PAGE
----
Health care information technology, work organization, and nursing home performance

Abstract

The authors investigate whether electronic medical record (EMR) systems are associated with higher levels of nursing home performance. Their difference-in-differences analysis is based on a survey of health care information technology (HIT) use in approximately 304 New York State nursing homes, combined with regulatory data from the Center for Medicaid and Medicare Studies (CMS) Nursing Home Compare database and the New York State RHCF-4 financial reports. For nursing home owners, the authors find a positive effect of EMR-system implementation, on the order of 1% higher productivity, 3% greater efficiency, but approximately 2.7% higher cost. They also find that EMR systems amplify the returns to modern workplace organization. Facilities that are one standard deviation higher on a work-organization scale—composed of practices that encourage employee collaboration, decision making, suggestions, and problem solving—have no adverse cost impact of adoption of HIT, and adoption of HIT is associated with a productivity increase of 1.5% or more. They find no evidence of an impact on health care quality.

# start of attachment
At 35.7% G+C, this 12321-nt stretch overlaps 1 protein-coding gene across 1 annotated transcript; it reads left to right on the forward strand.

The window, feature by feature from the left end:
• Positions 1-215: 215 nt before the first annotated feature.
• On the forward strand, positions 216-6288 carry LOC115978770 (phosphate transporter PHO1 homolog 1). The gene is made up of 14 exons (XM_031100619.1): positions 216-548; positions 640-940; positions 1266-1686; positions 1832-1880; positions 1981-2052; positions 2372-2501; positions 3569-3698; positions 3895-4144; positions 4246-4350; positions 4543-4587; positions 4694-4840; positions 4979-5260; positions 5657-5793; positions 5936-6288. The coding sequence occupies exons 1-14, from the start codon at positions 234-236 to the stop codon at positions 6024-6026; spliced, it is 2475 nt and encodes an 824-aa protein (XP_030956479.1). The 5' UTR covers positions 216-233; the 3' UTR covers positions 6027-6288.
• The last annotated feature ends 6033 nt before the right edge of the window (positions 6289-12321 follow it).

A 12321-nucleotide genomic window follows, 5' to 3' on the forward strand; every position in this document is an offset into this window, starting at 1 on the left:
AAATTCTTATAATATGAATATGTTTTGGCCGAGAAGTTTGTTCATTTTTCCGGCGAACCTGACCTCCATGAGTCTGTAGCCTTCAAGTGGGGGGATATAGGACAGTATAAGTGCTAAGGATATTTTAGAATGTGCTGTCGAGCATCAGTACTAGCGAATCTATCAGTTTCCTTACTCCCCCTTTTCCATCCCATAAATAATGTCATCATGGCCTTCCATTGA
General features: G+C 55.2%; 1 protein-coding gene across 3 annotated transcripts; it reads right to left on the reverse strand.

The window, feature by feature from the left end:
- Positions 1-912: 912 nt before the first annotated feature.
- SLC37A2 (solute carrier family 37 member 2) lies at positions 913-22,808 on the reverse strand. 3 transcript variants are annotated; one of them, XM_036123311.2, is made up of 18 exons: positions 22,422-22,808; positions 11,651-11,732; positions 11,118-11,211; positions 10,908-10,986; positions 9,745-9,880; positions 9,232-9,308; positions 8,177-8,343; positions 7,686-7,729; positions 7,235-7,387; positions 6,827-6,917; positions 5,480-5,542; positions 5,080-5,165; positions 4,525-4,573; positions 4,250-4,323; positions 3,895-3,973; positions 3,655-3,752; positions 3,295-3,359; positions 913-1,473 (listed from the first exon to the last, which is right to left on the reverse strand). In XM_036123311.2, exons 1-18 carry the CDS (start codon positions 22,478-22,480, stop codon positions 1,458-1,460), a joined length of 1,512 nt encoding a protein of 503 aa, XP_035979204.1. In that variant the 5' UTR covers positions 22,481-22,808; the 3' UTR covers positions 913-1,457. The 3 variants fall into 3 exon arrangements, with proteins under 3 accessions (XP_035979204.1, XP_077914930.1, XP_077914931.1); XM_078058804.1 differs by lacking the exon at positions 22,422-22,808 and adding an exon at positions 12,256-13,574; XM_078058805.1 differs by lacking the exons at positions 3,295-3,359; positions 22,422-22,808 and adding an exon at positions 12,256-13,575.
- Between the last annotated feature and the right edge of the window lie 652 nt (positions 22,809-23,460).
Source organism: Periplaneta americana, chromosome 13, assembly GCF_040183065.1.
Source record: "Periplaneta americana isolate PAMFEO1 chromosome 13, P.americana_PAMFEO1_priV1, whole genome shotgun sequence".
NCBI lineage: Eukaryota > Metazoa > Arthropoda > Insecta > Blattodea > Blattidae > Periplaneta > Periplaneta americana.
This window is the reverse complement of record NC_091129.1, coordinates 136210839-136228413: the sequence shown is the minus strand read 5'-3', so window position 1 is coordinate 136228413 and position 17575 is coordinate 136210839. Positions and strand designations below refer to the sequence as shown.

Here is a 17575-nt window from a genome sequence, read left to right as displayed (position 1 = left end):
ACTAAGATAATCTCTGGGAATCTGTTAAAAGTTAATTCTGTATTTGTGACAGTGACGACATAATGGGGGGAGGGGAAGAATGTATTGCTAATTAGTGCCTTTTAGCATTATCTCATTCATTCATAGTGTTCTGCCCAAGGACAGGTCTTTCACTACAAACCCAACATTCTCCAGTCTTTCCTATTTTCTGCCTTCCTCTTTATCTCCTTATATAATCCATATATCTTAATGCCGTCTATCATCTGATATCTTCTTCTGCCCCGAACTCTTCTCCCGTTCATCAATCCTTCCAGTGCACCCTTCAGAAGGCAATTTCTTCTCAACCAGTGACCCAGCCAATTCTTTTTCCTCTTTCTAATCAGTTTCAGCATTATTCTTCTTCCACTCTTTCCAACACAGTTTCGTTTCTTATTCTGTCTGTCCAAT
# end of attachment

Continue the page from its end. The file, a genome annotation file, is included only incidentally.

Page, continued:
Publication
Industrial Relations and Labor Review
Date
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